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She+Could+Be+Chaplin%21%3Cbr+%2F%3E+The+Comedic+Brilliance+of+Alice+Howell

She Could Be Chaplin!
The Comedic Brilliance of Alice Howell

By Anthony Slide
Foreword by George Stevens Jr.

144 pages (approx.), 6 x 9 inches, 43 b&w illustrations, foreword, appendices, filmography, bibliography, index

9781496806321 Cloth $26.00T

Cloth, $26.00

THE FIRST BOOK-LENGTH APPRECIATION OF THE MOST IMPORTANT COMEDIENNE OF THE SILENT ERA

Alice Howell (1886-1961) is slowly gaining recognition and regard as arguably the most important slapstick comedienne of the silent era. This new study, the first book-length appreciation, identifies her place in the comedy hierarchy alongside the best-known of silent comediennes, Mabel Normand. Like Normand, Howell learned her craft with Mack Sennett and Charlie Chaplin. Beginning her screen career in 1914, Howell quickly developed a distinctive style and eccentric attire and mannerisms, successfully hiding her good looks, and was soon identi ed as the "Female Charlie Chaplin."

Howell became a star of comedy shorts in 1915 and continued her career through 1928 and the advent of sound in film. While she is today recognized as a pioneering female filmmaker, during her career she never expressed much interest in her work, seeing it only as a means to an end, with her income carefully invested in real estate. It has taken many years for her to gain her rightful place in film history, not only as a comedienne, but also as matriarch of a prominent American family that includes son-in-law and director George Stevens and grandson George Stevens Jr., founder of the American Film Institute and the Kennedy Center Honors, who provides a foreword.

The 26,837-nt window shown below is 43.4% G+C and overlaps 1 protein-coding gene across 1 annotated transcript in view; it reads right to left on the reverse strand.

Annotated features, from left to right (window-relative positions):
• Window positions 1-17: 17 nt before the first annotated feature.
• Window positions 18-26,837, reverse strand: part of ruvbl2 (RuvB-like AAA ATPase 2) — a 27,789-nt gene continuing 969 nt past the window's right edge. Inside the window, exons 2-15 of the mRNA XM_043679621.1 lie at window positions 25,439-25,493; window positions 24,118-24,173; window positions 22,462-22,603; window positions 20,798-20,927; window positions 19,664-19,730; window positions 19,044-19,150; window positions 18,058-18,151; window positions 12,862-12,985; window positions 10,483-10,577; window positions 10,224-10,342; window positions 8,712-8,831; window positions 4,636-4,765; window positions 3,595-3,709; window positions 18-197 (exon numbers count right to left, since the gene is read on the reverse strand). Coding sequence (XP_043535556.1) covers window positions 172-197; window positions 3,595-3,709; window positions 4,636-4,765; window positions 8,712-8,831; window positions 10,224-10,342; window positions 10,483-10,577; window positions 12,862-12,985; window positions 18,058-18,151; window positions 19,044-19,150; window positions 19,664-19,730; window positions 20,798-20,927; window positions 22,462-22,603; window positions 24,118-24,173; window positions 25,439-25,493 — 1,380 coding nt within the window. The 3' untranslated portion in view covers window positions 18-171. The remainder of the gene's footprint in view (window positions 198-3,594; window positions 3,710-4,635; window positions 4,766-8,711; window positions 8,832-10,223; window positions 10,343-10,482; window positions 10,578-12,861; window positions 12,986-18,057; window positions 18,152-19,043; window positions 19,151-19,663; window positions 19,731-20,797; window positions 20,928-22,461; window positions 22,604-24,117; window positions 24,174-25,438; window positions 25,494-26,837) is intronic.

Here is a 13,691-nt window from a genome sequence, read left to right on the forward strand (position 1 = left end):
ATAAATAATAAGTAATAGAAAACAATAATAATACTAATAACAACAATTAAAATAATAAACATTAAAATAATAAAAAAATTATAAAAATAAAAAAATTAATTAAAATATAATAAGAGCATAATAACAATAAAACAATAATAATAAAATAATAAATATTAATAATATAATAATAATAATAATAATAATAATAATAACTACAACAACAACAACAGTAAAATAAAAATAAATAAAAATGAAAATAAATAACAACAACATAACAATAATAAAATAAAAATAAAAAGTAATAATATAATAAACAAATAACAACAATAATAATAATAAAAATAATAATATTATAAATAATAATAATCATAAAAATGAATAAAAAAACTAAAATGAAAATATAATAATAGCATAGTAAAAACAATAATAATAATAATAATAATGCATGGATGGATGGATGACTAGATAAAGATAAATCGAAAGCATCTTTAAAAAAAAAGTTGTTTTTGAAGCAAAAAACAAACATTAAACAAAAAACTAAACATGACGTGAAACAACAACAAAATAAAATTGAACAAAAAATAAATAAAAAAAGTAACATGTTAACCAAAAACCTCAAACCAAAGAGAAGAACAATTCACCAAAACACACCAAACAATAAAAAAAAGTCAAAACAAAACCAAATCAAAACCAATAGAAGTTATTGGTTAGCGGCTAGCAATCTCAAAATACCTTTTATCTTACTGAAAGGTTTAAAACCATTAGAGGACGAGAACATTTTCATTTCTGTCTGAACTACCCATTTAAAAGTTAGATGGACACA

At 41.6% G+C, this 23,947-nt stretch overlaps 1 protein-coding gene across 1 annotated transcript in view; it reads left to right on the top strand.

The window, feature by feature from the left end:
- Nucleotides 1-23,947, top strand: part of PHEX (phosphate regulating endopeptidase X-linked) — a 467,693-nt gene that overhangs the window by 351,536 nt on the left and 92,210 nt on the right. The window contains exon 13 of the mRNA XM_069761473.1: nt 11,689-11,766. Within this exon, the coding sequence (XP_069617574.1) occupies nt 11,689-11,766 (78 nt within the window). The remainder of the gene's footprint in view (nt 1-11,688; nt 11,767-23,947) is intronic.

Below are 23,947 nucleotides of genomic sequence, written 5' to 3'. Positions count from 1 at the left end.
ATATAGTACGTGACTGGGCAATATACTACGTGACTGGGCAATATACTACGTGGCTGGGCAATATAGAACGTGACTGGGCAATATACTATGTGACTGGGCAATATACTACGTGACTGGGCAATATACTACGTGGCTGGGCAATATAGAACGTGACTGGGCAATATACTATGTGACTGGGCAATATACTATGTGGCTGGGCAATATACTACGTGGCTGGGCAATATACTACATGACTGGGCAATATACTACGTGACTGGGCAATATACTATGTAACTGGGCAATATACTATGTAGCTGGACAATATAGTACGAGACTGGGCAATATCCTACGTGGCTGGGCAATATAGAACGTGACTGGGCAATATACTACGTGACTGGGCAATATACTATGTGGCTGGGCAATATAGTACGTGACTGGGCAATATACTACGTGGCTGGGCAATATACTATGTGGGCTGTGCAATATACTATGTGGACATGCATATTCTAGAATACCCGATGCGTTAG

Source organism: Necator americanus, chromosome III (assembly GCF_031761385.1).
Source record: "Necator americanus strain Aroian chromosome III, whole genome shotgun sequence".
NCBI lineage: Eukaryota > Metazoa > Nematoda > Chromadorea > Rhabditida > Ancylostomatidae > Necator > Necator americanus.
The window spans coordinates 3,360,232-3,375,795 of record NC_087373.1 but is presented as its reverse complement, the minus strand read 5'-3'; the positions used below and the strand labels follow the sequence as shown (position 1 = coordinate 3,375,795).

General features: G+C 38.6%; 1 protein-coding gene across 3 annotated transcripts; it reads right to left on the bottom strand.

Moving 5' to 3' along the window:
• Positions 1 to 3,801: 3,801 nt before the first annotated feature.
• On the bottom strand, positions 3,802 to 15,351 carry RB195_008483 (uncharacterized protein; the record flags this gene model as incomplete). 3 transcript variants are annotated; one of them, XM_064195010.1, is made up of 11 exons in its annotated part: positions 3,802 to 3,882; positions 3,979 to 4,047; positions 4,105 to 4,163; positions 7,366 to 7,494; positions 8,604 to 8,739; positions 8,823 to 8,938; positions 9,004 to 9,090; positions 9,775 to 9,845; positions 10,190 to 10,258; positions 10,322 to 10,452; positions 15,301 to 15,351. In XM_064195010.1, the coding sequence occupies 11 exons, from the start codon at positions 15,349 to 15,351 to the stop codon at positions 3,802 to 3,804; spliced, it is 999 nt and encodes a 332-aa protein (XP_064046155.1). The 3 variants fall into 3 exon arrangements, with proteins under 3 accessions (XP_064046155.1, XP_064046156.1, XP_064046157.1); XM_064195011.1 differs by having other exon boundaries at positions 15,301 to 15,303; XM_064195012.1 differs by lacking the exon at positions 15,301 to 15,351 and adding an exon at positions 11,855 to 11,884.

Over the past forty-five years, ANTHONY SLIDE, Studio City, California, has written and edited more than two hundred books on the history of popular entertainment. He is a pioneer in the documentation of women in silent film, writing the First biography of Lois Weber, editing the memoirs of Alice Guy Blaché, and authoring the first study of women silent film directors. Lillian Gish called him "our preeminent film historian of the silent era." This is his seventh book published with UPM.

144 pages (approx.), 6 x 9 inches, 43 b&w illustrations, foreword, appendices, filmography, bibliography, index